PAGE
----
John Cottrell

The other grandmother of my grandchildren, Beverley Cottrell, told me that her Cottrell ancestor came on the first fleet and was from Cornwall. Like many oral traditions of family history, there is some truth in this. There was a Cottrell on the first fleet, but he was not Beverley’s ancestor. And, as you will see, she did have ancestors from Cornwall, but they were not called Cottrell. Her ancestor was John Cottrell, a man from the Wirral, the little bit of Cheshire that sticks out of the northwest coast of England, a peninsula opposite the great city of Liverpool to one side, across the estuary of the Mersey, and separated from Wales on the other side by the estuary of the Dee.

Around 1858, John Cottrell left the Wirral for Victoria, where, in 1895, he died by his own hand, in poverty. His life was shaped, for good and ill, by developments in transport.

The Wirral was for centuries a rural by-way. But over the 1800s, it was transformed by improvements in transport. In 1816, the first steam ferry across the Mersey linked it to Liverpool. This began huge changes on the eastern side of the Wirral — there’s even a song about the ferry. By the 1830s, good roads linked the whole of the Wirral to Chester and the rest of England. And in 1840, a railway line from Chester reached Birkenhead, the closest point on the Wirral to Liverpool. The Wirral was no longer a rural backwater but linked to industrial Britain and to Britain’s overseas colonies.

John Cottrell was born in the village of Oxton, on the edge of Birkenhead, in 1839, just a few months before the railway opened.

The improved transport led to the development of industry, docks, and housing on the eastern side of the Wirral. In 1852, the Birkenhead Emigrant Depot, England’s largest base for migrants to Australia, began operations just 3 km from Oxton. By his teens, John saw the fields around his home built over and his region becoming a suburb of Liverpool.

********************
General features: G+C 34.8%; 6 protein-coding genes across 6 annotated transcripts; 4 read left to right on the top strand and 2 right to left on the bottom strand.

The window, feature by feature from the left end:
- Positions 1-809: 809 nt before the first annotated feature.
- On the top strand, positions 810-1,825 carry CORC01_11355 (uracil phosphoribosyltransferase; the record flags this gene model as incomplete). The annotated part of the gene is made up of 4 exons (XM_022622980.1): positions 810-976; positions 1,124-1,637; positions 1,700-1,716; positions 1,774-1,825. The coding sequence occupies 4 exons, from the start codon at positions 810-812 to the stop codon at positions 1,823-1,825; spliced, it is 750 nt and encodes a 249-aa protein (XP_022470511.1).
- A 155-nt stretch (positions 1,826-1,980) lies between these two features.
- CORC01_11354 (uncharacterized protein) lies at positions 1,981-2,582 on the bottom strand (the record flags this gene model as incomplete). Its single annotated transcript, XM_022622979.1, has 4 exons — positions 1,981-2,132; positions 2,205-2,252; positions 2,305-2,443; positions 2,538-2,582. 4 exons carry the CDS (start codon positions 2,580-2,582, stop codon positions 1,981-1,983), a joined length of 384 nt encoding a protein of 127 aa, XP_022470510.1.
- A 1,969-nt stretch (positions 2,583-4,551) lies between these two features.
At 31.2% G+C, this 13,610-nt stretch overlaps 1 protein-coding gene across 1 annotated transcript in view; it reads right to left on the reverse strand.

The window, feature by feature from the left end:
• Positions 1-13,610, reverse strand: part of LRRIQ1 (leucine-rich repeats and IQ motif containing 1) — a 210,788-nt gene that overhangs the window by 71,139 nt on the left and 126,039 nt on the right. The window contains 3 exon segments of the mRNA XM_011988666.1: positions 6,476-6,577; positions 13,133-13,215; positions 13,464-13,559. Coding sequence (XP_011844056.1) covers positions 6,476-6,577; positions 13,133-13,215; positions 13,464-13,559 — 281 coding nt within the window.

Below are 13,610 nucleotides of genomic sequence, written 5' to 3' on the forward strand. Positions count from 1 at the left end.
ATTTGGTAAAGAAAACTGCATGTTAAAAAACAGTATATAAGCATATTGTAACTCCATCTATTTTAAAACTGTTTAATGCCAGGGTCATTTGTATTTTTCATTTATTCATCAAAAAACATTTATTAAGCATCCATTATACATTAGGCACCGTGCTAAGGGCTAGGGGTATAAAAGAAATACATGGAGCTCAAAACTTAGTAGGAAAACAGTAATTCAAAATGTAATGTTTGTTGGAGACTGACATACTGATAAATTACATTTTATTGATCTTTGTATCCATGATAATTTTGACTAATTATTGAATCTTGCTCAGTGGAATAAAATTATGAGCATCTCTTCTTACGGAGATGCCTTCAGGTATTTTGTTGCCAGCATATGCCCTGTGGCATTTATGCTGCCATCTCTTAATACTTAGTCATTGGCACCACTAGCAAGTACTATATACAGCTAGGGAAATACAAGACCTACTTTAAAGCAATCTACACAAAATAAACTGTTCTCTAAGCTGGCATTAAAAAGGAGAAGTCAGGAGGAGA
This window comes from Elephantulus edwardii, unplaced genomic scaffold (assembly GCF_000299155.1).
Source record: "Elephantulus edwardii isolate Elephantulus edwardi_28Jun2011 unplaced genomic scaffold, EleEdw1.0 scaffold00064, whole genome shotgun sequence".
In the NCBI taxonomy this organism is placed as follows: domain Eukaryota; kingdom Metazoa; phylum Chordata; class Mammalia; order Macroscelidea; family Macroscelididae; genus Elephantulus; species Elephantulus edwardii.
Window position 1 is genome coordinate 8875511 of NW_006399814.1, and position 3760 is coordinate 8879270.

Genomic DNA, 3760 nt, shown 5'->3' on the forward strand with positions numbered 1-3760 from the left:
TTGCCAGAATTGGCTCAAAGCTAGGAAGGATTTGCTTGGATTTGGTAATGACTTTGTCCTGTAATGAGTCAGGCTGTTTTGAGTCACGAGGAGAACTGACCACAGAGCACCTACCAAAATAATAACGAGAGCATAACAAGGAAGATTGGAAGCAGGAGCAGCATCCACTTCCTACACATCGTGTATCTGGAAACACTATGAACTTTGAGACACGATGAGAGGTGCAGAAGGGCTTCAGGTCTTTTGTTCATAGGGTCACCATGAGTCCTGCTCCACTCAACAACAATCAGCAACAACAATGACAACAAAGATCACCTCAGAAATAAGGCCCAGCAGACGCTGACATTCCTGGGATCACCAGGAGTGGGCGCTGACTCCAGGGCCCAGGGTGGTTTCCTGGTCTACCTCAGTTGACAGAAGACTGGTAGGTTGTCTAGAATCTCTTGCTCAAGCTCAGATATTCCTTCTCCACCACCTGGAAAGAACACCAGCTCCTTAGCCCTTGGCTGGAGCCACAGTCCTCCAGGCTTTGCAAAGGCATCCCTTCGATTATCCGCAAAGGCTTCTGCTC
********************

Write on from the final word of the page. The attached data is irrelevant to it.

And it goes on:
Two maps, one from 1831, and one 1896. Oxton is ringed. In 1983 it's small villages and fields. Many more streets, houses, docks and industry in 1896.
Change around Oxton in John’s lifetime

In 1851, John was still in Oxton with his parents and five siblings. His father was an agricultural labourer, but was probably of higher status than most agricultural labourers. John’s father had signed his own marriage registration, and at John’s birth gave his occupation as “Farm bailiff”. In later life, John was able to sign his name too and he appears to have been literate, as was beginning to be possible for working class children at this date. I was surprised to find that John probably did not come to Australia as an assisted migrant, but this slight social superiority makes it possible that John’s family could have raised the money for passage to Australia, especially with contributions from the wider family. John Cottrell’s father was born in Neston, on the Western side of Wirral, and was living there at the time of the birth of his first four children. In 1851 there were 5 Cottrell households in Neston and Little Neston, all related to each other and to John Cottrell’s father. They included William Cottrell, schoolmaster, Thomas Cottrell, shopkeeper, and David Cottrell, publican. We can imagine them clubbing together for John’s passage.

Many rural workers of nineteenth century Britain rejected agricultural work for employment in one of the industrial towns of Northern England. Some of John’s siblings left the Wirral for work outside agriculture. Others remained in the rural economy of the Wirral. John chose a third alternative, and, before the 1861 census, migrated to Victoria. Migrants came to the Birkenhead Emigration Depot from all over Britain, often spending time in exploitative lodgings, but for John it was just a short walk to get to the ship that would take him across the world.